"I can honestly say that FamilyAid Boston has played a major role in who I am today. As I go through life, I will always remember the lessons that FamilyAid Boston has taught and all the ways you all have changed my life." - Kamini


FamilyAid Boston's Family Fun Fest! 

FamilyAid Boston's recent Family Fun Fest was a huge success! Our client families and staff spent the afternoon at a local park enjoying food, games, music, and much more! Everyone who attended the event had a great time and went home with a full belly, smiling face, and free books! 





Housing and Hope

Jenny, Senior Social Worker in FamilyAid Boston's Rapid Re-Housing program, has worked at FamilyAid Boston for almost four years. The Rapid Re-Housing program places homeless families directly into permanent affordable housing, providing them with a year of rental assistance; counseling; and help with budgeting, employment, and obtaining the resources they need for long-term success.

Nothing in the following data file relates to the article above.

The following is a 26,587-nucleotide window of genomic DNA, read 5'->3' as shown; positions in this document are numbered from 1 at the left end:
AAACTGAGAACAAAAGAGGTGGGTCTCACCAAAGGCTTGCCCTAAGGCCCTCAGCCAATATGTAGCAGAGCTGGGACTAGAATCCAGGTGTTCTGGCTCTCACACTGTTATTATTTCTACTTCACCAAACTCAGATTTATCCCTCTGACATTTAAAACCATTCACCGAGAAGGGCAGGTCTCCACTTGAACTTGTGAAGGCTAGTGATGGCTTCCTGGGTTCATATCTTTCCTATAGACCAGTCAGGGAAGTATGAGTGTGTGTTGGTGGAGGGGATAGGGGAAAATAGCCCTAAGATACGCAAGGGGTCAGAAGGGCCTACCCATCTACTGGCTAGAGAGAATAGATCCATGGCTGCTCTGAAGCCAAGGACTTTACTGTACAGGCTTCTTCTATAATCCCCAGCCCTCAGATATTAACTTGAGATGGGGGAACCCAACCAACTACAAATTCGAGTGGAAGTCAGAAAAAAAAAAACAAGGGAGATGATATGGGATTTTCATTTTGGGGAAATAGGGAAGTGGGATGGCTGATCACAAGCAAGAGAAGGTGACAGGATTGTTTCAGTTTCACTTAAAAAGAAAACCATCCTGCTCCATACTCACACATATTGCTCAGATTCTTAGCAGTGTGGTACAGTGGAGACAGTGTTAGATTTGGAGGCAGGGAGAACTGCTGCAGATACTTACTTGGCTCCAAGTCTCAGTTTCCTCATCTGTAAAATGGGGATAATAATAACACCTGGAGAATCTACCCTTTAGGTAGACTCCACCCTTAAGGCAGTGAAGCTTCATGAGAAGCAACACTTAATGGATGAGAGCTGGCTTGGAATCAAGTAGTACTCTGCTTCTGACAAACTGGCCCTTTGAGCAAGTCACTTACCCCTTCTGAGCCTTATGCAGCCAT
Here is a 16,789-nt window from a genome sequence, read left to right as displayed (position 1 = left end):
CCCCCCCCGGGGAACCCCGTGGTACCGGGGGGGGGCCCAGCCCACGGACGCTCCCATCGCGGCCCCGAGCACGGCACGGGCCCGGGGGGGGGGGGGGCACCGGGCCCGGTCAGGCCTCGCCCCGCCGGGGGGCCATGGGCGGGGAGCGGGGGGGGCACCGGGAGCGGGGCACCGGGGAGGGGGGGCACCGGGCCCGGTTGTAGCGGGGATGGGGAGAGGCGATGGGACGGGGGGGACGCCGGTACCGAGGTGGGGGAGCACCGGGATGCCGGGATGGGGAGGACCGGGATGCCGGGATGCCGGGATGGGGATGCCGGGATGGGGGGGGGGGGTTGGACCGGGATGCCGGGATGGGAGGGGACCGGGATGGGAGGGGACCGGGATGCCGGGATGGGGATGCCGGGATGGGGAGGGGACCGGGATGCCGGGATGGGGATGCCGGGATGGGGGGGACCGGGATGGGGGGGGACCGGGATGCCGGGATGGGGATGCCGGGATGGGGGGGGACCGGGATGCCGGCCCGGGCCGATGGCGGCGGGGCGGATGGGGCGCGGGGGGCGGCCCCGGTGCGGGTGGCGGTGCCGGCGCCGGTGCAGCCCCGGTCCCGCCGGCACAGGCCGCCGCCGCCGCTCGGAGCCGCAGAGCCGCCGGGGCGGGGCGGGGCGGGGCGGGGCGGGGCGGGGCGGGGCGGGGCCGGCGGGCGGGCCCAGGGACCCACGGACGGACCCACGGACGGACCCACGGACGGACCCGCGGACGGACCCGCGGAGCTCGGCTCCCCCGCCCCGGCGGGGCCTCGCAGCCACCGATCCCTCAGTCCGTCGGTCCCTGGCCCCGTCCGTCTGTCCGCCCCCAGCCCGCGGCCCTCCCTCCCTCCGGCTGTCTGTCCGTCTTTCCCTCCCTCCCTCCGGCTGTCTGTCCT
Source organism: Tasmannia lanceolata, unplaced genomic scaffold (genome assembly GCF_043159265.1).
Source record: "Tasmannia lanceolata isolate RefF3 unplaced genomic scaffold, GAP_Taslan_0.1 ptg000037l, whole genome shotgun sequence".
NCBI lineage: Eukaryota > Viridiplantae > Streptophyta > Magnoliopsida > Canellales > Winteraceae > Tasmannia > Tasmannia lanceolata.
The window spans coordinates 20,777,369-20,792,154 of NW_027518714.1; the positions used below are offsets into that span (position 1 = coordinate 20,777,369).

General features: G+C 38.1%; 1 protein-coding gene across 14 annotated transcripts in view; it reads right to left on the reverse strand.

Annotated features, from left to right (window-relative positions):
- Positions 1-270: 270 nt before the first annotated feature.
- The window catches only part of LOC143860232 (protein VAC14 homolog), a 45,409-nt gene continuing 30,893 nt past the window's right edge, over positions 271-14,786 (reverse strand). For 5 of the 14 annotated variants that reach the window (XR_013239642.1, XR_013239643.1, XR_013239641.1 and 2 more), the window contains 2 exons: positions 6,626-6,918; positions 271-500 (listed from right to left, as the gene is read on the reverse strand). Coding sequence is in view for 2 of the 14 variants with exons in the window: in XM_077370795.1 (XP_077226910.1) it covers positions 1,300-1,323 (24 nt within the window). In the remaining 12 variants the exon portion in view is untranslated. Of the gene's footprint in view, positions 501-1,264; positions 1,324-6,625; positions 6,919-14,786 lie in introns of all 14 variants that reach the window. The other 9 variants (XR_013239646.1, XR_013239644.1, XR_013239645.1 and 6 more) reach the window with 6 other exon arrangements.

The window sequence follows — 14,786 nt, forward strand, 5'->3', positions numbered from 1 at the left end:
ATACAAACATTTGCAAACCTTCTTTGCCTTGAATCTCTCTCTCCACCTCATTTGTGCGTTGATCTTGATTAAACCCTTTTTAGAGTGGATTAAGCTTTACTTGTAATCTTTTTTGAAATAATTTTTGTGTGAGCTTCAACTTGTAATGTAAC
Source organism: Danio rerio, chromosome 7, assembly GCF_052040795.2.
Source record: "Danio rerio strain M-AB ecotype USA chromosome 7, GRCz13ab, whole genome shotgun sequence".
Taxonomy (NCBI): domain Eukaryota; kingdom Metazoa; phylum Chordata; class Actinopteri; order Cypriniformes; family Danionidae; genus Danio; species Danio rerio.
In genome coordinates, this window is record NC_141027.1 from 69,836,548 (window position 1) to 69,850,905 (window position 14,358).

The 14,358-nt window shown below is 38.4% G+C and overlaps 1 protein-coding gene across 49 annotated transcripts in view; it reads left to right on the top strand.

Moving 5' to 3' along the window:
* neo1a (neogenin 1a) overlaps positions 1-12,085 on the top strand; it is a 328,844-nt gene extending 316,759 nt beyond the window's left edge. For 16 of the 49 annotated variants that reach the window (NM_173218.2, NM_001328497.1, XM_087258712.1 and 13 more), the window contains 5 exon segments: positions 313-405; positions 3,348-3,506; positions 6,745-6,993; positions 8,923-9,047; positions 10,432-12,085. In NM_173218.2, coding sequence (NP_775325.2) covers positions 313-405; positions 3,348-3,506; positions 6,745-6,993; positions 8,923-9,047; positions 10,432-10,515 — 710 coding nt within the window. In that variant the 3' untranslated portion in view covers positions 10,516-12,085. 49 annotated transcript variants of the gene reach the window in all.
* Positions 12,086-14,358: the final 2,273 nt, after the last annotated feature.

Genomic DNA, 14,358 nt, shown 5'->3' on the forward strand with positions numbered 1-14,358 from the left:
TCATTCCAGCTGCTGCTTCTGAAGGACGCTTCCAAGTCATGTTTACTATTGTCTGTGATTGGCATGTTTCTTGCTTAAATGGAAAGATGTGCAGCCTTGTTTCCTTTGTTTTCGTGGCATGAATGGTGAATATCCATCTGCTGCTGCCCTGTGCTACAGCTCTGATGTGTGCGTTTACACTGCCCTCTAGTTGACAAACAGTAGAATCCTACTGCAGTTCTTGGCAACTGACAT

Jenny says: "Rapid Re-Housing is a great opportunity for families to get back on their feet. Families in the program are committed to making a better life for their children. They work hard, improve their employment, save money, and address the issues that led them to instability. When they leave the program after a year, they are in a position to sustain their housing and not return to shelter."

The majority of the families in the Rapid Re-Housing program are working single mothers with young children. They are struggling with low wages and high rental prices in Boston. Many families qualify for housing assistance, but due to long waiting lists they are not receiving the housing vouchers they need to provide a home for their families. 

This program is way for families to receive the support they need to regain stability. Jenny says: "When families enter the program, they are struggling to meet the day-to-day needs of their children. They do not have the time to think about or plan for the future. Once they have a stable home, parents have the opportunity to look towards the future with hope." Jenny understands the steep climb that families face and sees them striving for a better future. That, she says, makes her job worthwhile: "Even when our work is hard, we are really making a difference in people's lives."